- Misaligned optics and upwardly directed beams
- Available laser eye protection not used
- Equipment malfunction
- Improper methods of handling high voltage
- Intentional exposure of unprotected personnel
- Operators unfamiliar with laser equipment
- Lack of adequate protection from non-beam hazards
- Improper restoration of equipment following service
- Eyewear worn not appropriate for laser in use
- Unanticipated exposure during laser usage
- Inhalation of laser generated contaminants
- Fires resulting from ignition of materials
- Eye or skin injury of photochemical origin
- Failure to follow guidelines and standard operating procedures (SOPs)
LASER CLASSIFICATION CHART
|1||Very low power lasers that are safe under all conditions of normal use.|
|1M||No known hazards to skin or eyes unless collection optics are employed.|
|2||Visible lasers with no known hazards for exposures of up to 0.25 seconds.|
|2M||Same as class two only may be dangerous if collection optics are used.|
|3R||Visible or invisible lasers with a maxumum power of less than 5 mW.|
|3B||Visible or invisible lasers that may be hazardous under normal conditions, and with a maximum power output of between 5 mW and 0.5 W. Usually not a skin hazard.|
|4||High powered visible and invisible lasers that are an acute eye and skin hazard. The maximum power output is above 0.5 W.|
- All class 3B and 4 lasers must be registered with ESD using the form located on this site.
- Comercially available systems that contain completely embedded lasers are considered to be class 1 systems (flow cytometers, etc.)
- All personnel who intent to work with either class 3B or 4 lasers must first take on line laser safety training.
Responsibilities of the Laboratory Laser Safety Representative (from ANSI Z136.1-2007, Normative Appendix A3.1)
- Be responsible for the issuance of instructions and training materials
- Do not permit laser operation unless controls are adequate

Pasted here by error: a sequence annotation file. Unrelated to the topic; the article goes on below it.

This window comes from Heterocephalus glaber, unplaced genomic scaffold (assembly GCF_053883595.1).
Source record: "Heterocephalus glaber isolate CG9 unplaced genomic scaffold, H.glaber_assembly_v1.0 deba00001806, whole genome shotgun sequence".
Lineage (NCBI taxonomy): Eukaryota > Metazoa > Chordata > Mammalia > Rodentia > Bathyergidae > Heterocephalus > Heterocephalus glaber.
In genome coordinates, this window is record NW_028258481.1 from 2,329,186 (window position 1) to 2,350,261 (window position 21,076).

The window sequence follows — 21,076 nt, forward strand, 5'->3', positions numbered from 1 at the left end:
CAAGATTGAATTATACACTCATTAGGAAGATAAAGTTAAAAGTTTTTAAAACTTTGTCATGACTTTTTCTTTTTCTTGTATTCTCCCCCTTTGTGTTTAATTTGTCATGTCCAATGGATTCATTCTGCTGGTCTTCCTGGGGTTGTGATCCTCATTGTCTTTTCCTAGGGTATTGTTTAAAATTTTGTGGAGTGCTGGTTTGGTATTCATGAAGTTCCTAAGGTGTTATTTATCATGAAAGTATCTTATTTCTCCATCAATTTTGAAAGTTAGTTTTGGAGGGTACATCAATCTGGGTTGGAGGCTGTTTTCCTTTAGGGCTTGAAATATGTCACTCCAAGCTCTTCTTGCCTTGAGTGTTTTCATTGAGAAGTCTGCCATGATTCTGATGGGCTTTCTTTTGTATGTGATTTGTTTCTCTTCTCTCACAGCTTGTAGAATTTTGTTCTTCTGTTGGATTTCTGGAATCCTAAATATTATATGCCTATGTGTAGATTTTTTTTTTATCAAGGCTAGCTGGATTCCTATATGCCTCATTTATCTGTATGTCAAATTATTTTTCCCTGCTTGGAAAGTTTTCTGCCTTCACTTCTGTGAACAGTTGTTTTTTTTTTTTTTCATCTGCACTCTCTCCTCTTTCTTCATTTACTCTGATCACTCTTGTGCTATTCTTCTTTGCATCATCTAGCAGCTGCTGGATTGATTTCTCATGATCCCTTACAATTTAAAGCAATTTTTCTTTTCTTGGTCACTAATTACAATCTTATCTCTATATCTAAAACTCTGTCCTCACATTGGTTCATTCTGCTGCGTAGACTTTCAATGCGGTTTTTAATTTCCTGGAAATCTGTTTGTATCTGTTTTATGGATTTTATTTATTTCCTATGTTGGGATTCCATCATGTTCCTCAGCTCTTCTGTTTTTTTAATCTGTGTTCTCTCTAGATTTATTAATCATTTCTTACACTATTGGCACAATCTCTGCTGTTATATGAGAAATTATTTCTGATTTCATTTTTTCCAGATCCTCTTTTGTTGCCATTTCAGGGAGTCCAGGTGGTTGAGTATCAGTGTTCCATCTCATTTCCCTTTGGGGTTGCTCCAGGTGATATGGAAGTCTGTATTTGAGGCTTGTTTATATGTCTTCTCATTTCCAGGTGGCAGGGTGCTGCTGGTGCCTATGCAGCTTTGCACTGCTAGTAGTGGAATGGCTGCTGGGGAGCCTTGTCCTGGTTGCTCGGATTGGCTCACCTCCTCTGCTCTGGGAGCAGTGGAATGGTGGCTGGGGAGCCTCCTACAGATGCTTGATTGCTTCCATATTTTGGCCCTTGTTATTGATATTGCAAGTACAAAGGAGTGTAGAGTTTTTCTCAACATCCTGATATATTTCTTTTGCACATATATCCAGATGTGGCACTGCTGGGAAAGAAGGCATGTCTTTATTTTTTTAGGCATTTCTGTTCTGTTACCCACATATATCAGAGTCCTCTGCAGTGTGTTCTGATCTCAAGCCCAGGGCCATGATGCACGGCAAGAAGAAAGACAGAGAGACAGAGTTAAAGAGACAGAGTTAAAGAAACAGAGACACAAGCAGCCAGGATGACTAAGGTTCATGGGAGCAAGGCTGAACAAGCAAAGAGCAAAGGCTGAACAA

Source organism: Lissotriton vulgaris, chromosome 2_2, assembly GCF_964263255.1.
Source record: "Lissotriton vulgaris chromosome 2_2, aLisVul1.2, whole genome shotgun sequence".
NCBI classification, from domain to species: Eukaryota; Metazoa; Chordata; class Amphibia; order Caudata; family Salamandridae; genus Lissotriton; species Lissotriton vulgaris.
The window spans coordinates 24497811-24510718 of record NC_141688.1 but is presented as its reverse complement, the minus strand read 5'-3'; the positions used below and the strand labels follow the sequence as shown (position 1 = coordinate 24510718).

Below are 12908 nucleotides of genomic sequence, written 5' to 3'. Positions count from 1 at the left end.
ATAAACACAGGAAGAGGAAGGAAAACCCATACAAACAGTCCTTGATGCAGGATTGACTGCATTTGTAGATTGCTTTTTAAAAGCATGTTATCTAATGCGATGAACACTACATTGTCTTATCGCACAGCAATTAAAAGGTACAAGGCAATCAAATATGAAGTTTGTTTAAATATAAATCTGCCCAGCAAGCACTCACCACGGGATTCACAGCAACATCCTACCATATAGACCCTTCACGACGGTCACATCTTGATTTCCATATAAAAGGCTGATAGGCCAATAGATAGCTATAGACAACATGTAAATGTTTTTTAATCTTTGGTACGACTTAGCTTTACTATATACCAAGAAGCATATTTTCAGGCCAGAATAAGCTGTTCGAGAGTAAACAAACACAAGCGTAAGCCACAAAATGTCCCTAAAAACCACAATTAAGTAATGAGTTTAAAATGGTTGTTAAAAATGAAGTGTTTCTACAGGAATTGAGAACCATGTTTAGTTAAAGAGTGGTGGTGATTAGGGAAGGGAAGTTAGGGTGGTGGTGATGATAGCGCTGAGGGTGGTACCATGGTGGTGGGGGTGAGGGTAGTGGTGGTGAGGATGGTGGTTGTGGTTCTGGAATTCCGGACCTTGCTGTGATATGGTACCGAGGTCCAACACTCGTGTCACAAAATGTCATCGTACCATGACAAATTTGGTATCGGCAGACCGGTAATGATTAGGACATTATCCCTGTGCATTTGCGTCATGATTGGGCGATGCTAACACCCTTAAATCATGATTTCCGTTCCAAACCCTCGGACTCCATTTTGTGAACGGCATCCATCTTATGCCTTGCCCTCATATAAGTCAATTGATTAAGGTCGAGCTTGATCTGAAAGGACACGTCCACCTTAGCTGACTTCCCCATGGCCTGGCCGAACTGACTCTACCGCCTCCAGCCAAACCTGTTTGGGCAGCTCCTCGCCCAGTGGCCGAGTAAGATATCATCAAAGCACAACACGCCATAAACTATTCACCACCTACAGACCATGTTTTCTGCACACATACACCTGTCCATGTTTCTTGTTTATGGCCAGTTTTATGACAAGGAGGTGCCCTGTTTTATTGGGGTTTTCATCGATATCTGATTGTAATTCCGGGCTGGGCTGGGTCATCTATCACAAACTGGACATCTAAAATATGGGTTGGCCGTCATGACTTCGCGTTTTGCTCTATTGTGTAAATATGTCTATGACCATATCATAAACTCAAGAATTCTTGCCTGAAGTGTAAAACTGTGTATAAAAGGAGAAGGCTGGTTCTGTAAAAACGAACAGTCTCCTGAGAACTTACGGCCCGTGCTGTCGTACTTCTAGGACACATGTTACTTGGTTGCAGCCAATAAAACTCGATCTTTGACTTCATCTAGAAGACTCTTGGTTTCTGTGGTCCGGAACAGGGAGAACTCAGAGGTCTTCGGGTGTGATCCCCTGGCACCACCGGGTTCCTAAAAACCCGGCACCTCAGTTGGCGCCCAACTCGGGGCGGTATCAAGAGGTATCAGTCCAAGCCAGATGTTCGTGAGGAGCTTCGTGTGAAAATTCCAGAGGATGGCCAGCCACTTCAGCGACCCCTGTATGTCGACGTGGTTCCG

- Submit names of individuals scheduled to work with lasers to the LSO
- Immediately notify the LSO of laser accidents
- Assist employees involved in an accident in obtaining medical attention
- Do not permit operation of a new or modified laser without approval of the LSO
- Submit plans for installation or modifications to installations to the LSO
- Be familiar with the laser SOPs
Responsibility of Employees Working with Lasers (from ANSI Z136.1-2007, Normative Appendix A3.2)
- Energize or work with lasers only when authorized to do so
- Comply with safety rules and procedures
- Notify supervisor or LSO in case of potential accident or injury
Responsibilities of the UGA Laser Safety Officer (from ANSI Z136.1-2007 Normative Appendix A 1.2)
- Establish and maintain policies and procedures
- Classify lasers or verify hazard class
- Perform hazard evaluation of laser work areas
- Specify control measures and assure implementation
- Approve procedures and SOPs
- Recommend and approve protective equipment
- Approve signs and labels
- Approve facilities, equipment, and modifications of the same
- Assure adequate training of laser personnel
- Determine personnel categories for medical surveillance
- Maintain records
- Perform periodic safety audits
- Investigate laser accidents
- Approve laser systems operation